3D model (JSmol)
|Molar mass||318.86 g/mol|
Except where otherwise noted, data are given for materials in their standard state (at 25 °C [77 °F], 100 kPa).
|what is ?)(|
Thioflavin T (Basic Yellow 1 or CI 49005) is a benzothiazole salt obtained by the methylation of dehydrothiotoluidine with methanol in the presence of hydrochloric acid. The dye is widely used to visualize and quantify the presence of misfolded protein aggregates called amyloid, both in vitro and in vivo (e.g., plaques composed of amyloid beta found in the brains of Alzheimer's disease patients).
When it binds to beta sheet-rich structures, such as those in amyloid aggregates, the dye displays enhanced fluorescence and a characteristic red shift of its emission spectrum. Additional studies also consider fluorescence changes as result of the interaction with double stranded DNA. This change in fluorescent behavior can be caused by many factors that affect the excited state charge distribution of thioflavin T, including binding to a rigid, highly-ordered nanopocket, and specific chemical interactions between ThT and the nanopocket.
Thioflavin T fluorescence is often used as a diagnostic of amyloid structure, but it is not perfectly specific for amyloid. Depending on the particular protein and experimental conditions, thioflavin T may or may not undergo a spectroscopic change upon binding to precursor monomers, small oligomers, unaggregated material with a high beta sheet content, or even alpha helix-rich proteins. Conversely, some amyloid fibers do not affect thioflavin T fluorescence, raising the prospect of false negative results.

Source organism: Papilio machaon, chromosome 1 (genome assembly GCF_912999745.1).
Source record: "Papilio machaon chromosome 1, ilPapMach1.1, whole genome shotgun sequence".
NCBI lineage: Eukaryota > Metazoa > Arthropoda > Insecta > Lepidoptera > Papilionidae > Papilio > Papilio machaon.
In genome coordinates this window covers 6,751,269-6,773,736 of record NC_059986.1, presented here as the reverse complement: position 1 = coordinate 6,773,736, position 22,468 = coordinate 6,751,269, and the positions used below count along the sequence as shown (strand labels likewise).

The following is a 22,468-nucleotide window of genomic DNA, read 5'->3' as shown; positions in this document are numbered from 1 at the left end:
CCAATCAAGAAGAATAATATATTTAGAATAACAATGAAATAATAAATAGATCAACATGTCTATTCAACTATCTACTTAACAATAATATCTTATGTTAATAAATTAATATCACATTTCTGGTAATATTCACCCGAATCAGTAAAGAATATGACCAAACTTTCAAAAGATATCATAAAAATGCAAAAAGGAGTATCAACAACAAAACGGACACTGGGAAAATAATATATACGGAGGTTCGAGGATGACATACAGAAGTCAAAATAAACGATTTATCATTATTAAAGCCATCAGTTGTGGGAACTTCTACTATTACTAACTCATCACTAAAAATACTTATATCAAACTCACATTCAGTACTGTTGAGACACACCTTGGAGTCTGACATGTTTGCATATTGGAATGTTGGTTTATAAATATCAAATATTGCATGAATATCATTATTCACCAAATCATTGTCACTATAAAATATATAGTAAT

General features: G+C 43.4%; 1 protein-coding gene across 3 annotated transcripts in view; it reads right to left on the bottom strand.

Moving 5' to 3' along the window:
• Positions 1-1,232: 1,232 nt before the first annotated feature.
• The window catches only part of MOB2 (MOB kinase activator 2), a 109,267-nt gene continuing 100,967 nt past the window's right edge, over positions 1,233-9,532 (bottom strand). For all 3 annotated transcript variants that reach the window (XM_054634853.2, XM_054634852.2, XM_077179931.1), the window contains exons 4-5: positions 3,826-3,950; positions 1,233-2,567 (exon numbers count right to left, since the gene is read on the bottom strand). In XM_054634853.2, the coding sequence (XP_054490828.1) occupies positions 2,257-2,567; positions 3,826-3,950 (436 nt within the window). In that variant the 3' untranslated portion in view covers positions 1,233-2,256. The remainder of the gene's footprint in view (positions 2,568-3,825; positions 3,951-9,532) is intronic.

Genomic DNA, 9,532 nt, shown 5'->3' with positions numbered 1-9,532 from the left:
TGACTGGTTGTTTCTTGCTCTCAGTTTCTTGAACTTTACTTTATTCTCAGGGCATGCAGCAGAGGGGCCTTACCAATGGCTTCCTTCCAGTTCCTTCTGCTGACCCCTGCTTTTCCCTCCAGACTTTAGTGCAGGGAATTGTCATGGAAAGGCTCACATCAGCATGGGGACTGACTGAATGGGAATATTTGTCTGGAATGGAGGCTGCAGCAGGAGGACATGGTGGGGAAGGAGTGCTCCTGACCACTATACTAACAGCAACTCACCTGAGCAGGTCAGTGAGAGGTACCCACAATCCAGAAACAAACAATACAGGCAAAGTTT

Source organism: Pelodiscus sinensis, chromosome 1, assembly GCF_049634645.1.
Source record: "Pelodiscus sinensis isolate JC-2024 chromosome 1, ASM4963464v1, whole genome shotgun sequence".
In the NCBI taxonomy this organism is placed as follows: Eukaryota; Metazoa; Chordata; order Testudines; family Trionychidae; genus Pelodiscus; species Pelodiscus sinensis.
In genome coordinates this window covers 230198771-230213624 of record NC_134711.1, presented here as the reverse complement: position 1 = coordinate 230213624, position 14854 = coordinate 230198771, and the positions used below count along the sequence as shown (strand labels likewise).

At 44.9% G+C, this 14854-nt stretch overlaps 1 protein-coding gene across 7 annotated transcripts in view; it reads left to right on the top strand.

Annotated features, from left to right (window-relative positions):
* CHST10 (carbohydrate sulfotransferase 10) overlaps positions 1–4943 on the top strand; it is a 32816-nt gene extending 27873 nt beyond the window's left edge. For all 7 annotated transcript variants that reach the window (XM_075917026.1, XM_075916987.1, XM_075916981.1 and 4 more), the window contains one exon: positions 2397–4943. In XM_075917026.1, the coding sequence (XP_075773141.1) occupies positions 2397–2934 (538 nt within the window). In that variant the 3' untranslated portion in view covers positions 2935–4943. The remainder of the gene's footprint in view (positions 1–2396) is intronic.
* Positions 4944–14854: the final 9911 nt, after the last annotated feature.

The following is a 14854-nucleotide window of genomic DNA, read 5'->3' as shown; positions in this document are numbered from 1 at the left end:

In adult C. elegans, exposure to thioflavin T results "in a profoundly extended lifespan and slowed aging" at some levels, but decreased lifespan at higher levels.
Thioflavin S is a homogenous mixture of compounds that results from the methylation of dehydrothiotoluidine with sulfonic acid. It is also used to stain amyloid plaques. Like thioflavin T it binds to amyloid fibrils but not monomers and gives a distinct increase in fluorescence emission. However unlike thioflavin T, it does not produce a characteristic shift in the excitation or emission spectra. This latter characteristic of thioflavin S results in high background fluorescence, making it unable to be used in quantitative measurements of fibril solutions. Another dye that is used to identify amyloid structure is Congo Red.
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